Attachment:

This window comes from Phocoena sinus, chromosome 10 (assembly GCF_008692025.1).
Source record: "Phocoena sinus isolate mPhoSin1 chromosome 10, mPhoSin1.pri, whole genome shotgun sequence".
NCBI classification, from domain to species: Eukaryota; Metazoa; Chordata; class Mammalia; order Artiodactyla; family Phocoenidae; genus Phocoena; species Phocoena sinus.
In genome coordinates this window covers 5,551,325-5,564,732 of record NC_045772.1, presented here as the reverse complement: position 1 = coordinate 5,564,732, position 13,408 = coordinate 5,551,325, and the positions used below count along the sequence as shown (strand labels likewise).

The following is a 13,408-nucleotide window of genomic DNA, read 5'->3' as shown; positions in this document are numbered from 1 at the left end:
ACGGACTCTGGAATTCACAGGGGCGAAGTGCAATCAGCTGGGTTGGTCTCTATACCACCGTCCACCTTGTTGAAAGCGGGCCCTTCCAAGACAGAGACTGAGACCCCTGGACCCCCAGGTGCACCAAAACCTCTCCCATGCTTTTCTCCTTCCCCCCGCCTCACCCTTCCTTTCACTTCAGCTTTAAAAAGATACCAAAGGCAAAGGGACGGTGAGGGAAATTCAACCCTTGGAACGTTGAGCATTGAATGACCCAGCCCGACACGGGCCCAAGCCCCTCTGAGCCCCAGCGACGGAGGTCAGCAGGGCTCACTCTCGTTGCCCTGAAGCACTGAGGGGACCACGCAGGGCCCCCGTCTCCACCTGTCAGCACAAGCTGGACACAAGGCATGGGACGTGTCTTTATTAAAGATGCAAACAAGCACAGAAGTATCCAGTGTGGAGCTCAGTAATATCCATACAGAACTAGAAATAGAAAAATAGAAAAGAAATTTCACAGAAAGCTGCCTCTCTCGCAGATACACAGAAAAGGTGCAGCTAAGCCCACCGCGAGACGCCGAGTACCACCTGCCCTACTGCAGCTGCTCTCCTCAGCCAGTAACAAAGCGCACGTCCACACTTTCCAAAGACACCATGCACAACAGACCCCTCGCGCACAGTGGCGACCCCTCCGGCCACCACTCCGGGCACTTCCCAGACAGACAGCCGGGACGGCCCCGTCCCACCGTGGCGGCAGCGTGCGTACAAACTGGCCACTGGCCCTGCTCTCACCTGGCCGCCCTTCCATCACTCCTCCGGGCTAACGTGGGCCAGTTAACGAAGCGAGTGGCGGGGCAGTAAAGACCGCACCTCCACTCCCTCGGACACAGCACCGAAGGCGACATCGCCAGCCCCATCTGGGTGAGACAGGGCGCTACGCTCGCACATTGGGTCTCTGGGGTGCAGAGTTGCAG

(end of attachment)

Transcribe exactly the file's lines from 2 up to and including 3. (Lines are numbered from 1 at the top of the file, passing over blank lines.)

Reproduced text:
Source record: "Phocoena sinus isolate mPhoSin1 chromosome 10, mPhoSin1.pri, whole genome shotgun sequence".
NCBI classification, from domain to species: Eukaryota; Metazoa; Chordata; class Mammalia; order Artiodactyla; family Phocoenidae; genus Phocoena; species Phocoena sinus.